2nd November 2012: Nate Silver’s 2012 Political Predictions

Nate Silver

 

Nate Silver‘s new book The Signal and the Noise is on my ‘to read’ pile (Reading the Markets review). In a New York Times blog entry on 30th October, Silver predicted that Obama was well positioned to win the 2012 US Presidential election:

 

Mr. Obama’s lead in the Electoral College is modest, but also quite consistent across the different methods. The states in which every site has Mr. Obama leading make up 271 electoral votes — one more than the president needs to clinch victory. The states in which everyone has Mr. Romney ahead represent 206 electoral votes. That leaves five states, and 61 electoral votes, unaccounted for — but Mr. Obama would not need them if he prevails in the states where he is leading in the polls.

 

Silver predicted a 73.6 % chance that Obama would win the 2012 US Presidential election. Conservative bloggers then attacked Silver’s credibility. Robert Schlesinger of the US News & World Report notes that Silver’s predictions are in line with other political forecasters and prediction markets. Despite the partisan noise of the past few days, the future of baseball-derived sabermetrics in political campaigns looks sound.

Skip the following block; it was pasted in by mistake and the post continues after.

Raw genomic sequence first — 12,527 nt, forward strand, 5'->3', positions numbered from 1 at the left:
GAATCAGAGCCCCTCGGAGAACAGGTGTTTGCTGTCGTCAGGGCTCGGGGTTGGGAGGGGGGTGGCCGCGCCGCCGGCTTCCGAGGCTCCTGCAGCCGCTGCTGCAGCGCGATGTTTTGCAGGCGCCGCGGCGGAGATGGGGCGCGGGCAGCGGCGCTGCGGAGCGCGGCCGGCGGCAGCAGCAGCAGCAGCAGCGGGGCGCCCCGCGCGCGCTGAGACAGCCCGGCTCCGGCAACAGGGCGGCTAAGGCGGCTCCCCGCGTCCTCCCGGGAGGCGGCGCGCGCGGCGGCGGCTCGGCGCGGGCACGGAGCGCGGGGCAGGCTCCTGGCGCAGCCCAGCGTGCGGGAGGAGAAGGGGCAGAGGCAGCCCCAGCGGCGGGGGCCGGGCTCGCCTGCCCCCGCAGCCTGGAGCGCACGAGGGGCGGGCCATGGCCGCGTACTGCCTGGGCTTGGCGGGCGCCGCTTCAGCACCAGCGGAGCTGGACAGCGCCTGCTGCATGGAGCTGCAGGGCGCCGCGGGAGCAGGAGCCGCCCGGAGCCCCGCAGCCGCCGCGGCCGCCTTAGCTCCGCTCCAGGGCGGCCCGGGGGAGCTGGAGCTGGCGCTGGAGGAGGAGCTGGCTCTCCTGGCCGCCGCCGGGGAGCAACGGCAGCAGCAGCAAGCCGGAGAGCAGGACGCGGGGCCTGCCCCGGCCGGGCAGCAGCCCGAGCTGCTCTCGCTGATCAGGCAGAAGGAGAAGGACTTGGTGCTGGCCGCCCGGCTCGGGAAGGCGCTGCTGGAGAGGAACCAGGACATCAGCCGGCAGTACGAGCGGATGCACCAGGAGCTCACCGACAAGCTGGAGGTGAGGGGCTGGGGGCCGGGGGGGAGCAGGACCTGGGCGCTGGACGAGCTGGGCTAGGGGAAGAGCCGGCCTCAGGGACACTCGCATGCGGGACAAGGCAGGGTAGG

Photo: jdlasica/Flickr.

Decision Sciences For The Masses

Malcolm Gladwell‘s new book Outliers: The Science of Success (New York: Little, Brown & Co., 2008) appears to be the publishing event of the week.

Gladwell (The Tipping Point, Blink) spearheads a group of writers who are masterful at using anecdotes about insights from statistics, system dynamics and the decision sciences that will interest a broad readership.  This group also in  Chris Anderson (The Long Tail), James Surowiecki (The Wisdom of Crowds), Nassim Nicholas Taleb (Fooled by Randomness, The Black Swan), Tim Harford (The Undercover Economist), Steven Levitt and Stephen Dubner (Freakonomics), and Michael Lewis (Liar’s Poker, The New New ThingMoneyball) also belong to this group.  Apart from outliers and tipping points these books explore intuitive decisions, long tail distributions, the Law of the Many, chance, low probabilty high-impact events, martingales, and data-driven decisions.  Each author has a different background: Taleb is an epistemologist and former trader, Anderson is a technology pundit, and Lewis, Gladwell and Surowiecki are essayists and journalists.